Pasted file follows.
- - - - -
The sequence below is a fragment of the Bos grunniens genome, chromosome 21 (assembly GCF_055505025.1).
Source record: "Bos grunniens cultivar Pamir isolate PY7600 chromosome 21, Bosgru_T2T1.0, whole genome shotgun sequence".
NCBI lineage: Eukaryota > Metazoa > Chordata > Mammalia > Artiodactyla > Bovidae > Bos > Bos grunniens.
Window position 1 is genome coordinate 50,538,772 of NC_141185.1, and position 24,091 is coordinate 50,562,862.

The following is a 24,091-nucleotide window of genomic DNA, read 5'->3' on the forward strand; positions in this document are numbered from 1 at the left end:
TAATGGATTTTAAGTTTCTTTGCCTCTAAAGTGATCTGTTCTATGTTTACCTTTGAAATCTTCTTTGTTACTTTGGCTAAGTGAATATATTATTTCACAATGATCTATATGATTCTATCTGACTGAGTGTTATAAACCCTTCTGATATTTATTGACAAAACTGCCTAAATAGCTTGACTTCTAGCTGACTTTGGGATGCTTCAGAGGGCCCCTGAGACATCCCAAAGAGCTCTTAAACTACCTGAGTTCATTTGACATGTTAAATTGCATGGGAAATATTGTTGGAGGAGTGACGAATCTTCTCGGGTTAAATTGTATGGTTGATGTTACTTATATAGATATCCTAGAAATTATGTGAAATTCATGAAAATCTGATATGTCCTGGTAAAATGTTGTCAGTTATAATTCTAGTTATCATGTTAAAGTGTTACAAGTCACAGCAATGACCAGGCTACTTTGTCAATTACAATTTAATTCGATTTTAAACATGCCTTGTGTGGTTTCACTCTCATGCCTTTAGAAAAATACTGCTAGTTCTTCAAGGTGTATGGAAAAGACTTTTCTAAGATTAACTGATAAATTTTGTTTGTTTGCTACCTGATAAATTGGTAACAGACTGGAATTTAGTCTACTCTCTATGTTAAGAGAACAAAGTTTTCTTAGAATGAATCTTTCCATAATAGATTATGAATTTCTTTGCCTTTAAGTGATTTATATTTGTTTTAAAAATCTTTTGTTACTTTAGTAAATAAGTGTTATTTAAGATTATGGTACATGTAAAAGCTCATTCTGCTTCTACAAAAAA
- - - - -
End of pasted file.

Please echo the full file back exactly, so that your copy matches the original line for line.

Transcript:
The sequence below is a fragment of the Bos grunniens genome, chromosome 21 (assembly GCF_055505025.1).
Source record: "Bos grunniens cultivar Pamir isolate PY7600 chromosome 21, Bosgru_T2T1.0, whole genome shotgun sequence".
NCBI lineage: Eukaryota > Metazoa > Chordata > Mammalia > Artiodactyla > Bovidae > Bos > Bos grunniens.
Window position 1 is genome coordinate 50,538,772 of NC_141185.1, and position 24,091 is coordinate 50,562,862.

The following is a 24,091-nucleotide window of genomic DNA, read 5'->3' on the forward strand; positions in this document are numbered from 1 at the left end:
TAATGGATTTTAAGTTTCTTTGCCTCTAAAGTGATCTGTTCTATGTTTACCTTTGAAATCTTCTTTGTTACTTTGGCTAAGTGAATATATTATTTCACAATGATCTATATGATTCTATCTGACTGAGTGTTATAAACCCTTCTGATATTTATTGACAAAACTGCCTAAATAGCTTGACTTCTAGCTGACTTTGGGATGCTTCAGAGGGCCCCTGAGACATCCCAAAGAGCTCTTAAACTACCTGAGTTCATTTGACATGTTAAATTGCATGGGAAATATTGTTGGAGGAGTGACGAATCTTCTCGGGTTAAATTGTATGGTTGATGTTACTTATATAGATATCCTAGAAATTATGTGAAATTCATGAAAATCTGATATGTCCTGGTAAAATGTTGTCAGTTATAATTCTAGTTATCATGTTAAAGTGTTACAAGTCACAGCAATGACCAGGCTACTTTGTCAATTACAATTTAATTCGATTTTAAACATGCCTTGTGTGGTTTCACTCTCATGCCTTTAGAAAAATACTGCTAGTTCTTCAAGGTGTATGGAAAAGACTTTTCTAAGATTAACTGATAAATTTTGTTTGTTTGCTACCTGATAAATTGGTAACAGACTGGAATTTAGTCTACTCTCTATGTTAAGAGAACAAAGTTTTCTTAGAATGAATCTTTCCATAATAGATTATGAATTTCTTTGCCTTTAAGTGATTTATATTTGTTTTAAAAATCTTTTGTTACTTTAGTAAATAAGTGTTATTTAAGATTATGGTACATGTAAAAGCTCATTCTGCTTCTACAAAAAA